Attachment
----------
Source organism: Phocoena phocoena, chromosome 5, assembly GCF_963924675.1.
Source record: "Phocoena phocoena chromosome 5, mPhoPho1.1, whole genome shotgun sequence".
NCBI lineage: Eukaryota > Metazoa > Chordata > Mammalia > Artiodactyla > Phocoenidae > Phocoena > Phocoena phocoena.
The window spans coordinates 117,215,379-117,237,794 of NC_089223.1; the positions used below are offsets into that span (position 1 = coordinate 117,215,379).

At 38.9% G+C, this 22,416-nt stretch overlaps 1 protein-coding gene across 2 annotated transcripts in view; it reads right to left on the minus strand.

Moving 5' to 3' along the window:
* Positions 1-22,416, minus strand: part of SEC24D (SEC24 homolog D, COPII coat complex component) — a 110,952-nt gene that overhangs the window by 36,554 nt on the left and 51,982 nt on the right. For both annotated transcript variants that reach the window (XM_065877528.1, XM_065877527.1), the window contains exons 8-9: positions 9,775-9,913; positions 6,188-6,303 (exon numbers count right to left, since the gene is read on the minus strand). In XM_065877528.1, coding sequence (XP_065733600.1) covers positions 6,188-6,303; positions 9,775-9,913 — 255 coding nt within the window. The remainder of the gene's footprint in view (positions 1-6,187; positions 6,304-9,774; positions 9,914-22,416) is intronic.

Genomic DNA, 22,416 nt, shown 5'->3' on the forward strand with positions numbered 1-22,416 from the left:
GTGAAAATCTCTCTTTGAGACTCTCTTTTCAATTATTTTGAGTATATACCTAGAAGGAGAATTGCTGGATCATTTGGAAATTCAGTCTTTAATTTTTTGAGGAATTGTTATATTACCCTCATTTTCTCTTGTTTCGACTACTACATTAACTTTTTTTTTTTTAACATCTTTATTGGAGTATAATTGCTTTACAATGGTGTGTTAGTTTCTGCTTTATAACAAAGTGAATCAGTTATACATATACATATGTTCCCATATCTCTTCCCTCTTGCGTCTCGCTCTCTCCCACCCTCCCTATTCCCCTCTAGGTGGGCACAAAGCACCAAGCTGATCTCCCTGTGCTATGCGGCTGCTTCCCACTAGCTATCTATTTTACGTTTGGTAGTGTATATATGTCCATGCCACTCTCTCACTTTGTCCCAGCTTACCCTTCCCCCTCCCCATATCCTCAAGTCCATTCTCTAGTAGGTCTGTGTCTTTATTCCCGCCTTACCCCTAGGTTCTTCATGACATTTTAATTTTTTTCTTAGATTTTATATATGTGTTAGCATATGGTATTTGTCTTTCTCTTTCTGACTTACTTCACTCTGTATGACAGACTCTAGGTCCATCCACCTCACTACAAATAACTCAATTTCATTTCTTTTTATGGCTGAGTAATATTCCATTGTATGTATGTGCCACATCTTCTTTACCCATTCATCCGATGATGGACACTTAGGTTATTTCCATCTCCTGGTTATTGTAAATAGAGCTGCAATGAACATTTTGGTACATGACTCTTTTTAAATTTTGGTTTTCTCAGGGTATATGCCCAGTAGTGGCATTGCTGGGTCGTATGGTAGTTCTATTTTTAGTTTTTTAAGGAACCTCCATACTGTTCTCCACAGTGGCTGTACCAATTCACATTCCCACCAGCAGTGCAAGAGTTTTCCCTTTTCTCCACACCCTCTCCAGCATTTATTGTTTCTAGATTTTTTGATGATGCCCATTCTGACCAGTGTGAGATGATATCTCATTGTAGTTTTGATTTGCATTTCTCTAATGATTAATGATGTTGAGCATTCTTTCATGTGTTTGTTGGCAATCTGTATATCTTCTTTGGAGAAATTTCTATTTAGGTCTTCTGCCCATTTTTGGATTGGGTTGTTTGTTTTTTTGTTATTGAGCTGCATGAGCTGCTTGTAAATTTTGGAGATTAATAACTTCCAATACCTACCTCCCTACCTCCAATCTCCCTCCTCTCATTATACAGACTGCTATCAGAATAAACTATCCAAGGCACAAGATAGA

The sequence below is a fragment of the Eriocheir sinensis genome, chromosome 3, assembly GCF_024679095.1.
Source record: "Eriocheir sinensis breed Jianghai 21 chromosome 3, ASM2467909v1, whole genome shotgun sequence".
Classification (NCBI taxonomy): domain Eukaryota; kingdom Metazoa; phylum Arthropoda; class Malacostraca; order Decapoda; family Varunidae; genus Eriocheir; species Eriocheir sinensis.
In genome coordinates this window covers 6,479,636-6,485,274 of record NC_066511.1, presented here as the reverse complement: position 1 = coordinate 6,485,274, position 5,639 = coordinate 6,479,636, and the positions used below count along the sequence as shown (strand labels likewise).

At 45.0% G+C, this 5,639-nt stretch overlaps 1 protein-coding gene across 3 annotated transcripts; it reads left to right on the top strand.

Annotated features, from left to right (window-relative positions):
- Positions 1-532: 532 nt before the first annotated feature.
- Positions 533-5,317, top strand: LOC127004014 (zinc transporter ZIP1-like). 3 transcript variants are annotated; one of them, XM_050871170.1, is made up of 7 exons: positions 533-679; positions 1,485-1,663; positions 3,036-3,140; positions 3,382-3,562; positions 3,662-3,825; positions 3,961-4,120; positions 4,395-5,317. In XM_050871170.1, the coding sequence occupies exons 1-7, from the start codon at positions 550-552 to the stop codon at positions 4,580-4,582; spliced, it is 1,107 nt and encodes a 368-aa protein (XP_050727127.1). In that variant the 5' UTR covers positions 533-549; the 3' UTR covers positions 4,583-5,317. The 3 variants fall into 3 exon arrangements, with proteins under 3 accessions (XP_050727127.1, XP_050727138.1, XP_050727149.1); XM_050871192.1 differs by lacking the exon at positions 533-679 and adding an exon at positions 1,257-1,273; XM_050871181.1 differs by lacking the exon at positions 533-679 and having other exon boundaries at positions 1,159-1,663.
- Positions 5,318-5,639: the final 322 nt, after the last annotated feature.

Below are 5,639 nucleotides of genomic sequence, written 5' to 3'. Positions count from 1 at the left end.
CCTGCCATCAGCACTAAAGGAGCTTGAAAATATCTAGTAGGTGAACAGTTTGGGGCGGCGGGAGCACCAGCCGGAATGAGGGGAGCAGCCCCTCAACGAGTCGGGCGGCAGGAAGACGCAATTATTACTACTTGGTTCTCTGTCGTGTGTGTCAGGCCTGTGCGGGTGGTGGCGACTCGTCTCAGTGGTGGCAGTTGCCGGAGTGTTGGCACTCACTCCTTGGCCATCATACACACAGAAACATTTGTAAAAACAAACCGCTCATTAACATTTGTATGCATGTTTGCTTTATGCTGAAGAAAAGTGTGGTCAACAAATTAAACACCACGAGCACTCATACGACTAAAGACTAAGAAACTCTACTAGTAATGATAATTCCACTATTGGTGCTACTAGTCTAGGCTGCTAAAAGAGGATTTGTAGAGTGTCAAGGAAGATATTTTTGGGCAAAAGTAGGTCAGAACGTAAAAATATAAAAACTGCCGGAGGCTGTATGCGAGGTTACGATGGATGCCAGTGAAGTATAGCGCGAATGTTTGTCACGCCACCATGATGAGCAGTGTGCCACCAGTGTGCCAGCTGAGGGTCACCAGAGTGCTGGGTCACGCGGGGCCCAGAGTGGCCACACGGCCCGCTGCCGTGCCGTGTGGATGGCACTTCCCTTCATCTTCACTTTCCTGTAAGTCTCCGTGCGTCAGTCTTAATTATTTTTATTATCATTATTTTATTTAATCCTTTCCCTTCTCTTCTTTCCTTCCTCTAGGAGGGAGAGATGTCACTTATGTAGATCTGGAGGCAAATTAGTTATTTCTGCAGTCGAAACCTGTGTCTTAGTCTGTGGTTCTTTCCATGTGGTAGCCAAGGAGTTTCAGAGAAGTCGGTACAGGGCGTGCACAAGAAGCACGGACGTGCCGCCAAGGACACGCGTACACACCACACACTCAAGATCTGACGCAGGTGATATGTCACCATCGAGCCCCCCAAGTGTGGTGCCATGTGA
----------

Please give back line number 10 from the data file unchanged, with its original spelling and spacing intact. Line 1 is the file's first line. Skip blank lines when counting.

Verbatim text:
The sequence below is a fragment of the Eriocheir sinensis genome, chromosome 3, assembly GCF_024679095.1.